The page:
This article on the crisis from the Coronavirus outbreak has been edited and rewritten multiple times as each day; each hour brings unimaginable headlines of tragedy, unrest, tension, panic, and fears. It is an enemy with no respect for borders, political parties, financial status, religious affiliation or color of skin. Although we may not all be on the same boats, we are traveling in the same waters.
All aspects of life, work or play have been dramatically impacted. Cities across the country have imposed cautionary measures for prevention, and financially the stock market has demised to levels of downturn forecasts unknown to where the bottom line ends. School, restaurants, professional sports, amusement parks, travel and so much more has brought America, from sea to shining sea shaking the normalcy of everyone.
Unfortunately, I’m in the age group most susceptible to the virus and I’ve been taking preventative actions, especially washing my hands, avoidance of what I touch, disinfecting my surroundings and confined to my home.
I haven’t asserted to panic buying, but I have noticed some customers doing so. I hope I’m not proven wrong, but I just don’t need a year’s supply of toilet paper or cases of water inside my garage.
It is so eerie to enter grocery stores with notice empty shelves in which meat, dairy, and paper products where formally the abundance was to be found. According to my conversations with cashiers credit card transactions, not debit cards are the most common means of payment. I’m not an economist but it seems people will be overpaying for that toilet paper and paper towels in their shopping carts for months to come.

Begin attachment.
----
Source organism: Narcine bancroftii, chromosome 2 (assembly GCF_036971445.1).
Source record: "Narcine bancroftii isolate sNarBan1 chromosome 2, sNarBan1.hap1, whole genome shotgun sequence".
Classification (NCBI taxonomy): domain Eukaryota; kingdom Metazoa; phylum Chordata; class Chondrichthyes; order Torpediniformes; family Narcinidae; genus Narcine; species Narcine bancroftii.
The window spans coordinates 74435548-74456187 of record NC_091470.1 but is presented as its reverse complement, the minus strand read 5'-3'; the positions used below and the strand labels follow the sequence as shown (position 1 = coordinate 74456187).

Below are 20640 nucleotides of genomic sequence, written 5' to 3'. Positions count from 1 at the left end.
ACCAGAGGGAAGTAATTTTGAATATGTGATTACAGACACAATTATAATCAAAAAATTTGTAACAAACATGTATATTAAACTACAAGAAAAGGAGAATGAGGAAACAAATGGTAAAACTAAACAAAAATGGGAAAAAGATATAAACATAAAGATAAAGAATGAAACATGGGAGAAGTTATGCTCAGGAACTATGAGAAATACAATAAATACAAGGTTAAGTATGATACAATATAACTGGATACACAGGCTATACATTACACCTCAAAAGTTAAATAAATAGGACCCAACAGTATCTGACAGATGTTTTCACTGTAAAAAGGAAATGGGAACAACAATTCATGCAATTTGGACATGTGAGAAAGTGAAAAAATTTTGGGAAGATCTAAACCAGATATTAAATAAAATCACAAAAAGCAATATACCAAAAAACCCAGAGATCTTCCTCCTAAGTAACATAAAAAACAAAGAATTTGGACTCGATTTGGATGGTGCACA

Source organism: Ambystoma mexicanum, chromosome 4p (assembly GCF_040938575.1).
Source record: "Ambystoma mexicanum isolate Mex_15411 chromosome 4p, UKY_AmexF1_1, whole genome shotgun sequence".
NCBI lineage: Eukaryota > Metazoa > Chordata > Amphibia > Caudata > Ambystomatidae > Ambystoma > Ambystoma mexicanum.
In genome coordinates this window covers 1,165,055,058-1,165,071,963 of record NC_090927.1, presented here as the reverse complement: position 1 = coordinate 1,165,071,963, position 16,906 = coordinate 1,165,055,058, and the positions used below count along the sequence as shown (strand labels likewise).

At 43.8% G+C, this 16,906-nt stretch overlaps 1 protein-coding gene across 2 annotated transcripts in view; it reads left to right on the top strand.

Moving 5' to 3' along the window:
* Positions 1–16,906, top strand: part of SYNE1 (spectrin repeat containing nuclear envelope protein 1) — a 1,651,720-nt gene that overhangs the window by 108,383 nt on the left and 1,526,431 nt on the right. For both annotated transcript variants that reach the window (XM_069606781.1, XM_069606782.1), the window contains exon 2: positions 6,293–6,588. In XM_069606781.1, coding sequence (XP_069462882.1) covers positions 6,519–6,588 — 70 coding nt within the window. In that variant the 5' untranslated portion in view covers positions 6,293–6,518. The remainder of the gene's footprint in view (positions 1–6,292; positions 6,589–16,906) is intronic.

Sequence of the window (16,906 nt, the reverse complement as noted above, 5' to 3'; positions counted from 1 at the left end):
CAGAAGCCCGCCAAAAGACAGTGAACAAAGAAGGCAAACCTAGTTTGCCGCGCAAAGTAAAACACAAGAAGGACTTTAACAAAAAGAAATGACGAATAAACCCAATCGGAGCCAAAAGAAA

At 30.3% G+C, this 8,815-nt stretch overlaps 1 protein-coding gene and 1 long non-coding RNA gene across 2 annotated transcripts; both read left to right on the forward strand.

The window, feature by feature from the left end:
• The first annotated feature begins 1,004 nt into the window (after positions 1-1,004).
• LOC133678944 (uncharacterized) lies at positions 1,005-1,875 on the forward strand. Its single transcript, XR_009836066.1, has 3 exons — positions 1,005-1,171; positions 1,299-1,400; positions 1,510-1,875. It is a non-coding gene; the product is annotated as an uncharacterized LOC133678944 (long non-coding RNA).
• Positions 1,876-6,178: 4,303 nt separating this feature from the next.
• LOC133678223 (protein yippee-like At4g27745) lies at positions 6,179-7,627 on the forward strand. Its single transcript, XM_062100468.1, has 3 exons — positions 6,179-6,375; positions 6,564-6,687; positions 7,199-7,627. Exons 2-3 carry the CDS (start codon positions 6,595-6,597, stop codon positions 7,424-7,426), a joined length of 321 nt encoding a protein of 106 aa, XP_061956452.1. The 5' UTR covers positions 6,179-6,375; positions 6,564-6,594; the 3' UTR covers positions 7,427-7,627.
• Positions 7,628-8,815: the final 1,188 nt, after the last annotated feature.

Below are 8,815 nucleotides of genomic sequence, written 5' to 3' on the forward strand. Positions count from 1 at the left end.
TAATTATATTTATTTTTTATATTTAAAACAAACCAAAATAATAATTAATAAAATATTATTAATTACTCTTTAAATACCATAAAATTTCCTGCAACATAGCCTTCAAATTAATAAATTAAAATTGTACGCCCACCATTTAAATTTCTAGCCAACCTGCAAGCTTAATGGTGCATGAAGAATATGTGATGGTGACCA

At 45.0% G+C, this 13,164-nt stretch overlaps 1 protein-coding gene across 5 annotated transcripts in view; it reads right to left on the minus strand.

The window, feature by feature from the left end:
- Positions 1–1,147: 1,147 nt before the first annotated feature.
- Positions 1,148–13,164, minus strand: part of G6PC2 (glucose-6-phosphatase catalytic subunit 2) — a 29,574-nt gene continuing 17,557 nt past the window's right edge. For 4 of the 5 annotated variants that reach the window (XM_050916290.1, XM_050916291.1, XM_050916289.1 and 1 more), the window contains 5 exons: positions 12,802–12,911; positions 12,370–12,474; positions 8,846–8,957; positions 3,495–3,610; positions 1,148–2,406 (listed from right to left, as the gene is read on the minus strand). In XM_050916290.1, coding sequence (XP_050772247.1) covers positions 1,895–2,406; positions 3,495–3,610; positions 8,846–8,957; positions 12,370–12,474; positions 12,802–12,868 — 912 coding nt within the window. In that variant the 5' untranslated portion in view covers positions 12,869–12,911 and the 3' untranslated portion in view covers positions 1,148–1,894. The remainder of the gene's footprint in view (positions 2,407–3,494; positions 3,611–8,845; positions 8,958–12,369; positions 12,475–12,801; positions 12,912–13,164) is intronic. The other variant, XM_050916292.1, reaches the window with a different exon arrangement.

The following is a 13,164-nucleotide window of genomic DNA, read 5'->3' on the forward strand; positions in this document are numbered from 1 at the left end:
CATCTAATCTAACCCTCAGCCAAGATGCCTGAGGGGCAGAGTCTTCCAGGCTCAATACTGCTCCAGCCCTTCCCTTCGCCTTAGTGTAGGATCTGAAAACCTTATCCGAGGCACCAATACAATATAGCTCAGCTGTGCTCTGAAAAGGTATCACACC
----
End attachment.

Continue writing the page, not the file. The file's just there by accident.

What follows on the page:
Back in 1974, the US faced an oil crisis that resulted in the rationing of gas purchasing. Consumers were forced to honor an “odd or even” system to buy gas. If your license plate ended in an odd number, one could buy gas on a Monday, even number on Tuesday, etc. etc. This resulted in tension, chaotic behavior, and even physical confrontation. It was not uncommon to learn individuals driving around with gas tanks or dangerously storing fuel at home. Human beings are strange creatures, that’s for sure. Yet today’s circumstances are unprecedented and really, no comparisons to living through a worldwide pandemic virus.
I suppose for my own therapeutic reasons I write this article. Each morning I open my eyes thinking this all has been a dream, awakened by the acknowledgment of reality.
When this crisis passes I’m certain day to day life will take on a new presence and it’s challenging to imagine what that will look like. When we talk about the subject in managing change this pandemic will serve as the ultimate example.
In closing my heartfelt condolences to anyone who’s lost one or been victimized by this transparent enemy. Financially, many are living in fear under the dark clouds of economic chaos and I extend my thoughts all will survive this traumatic environment with no respect for borders.
Prayers and Good Thoughts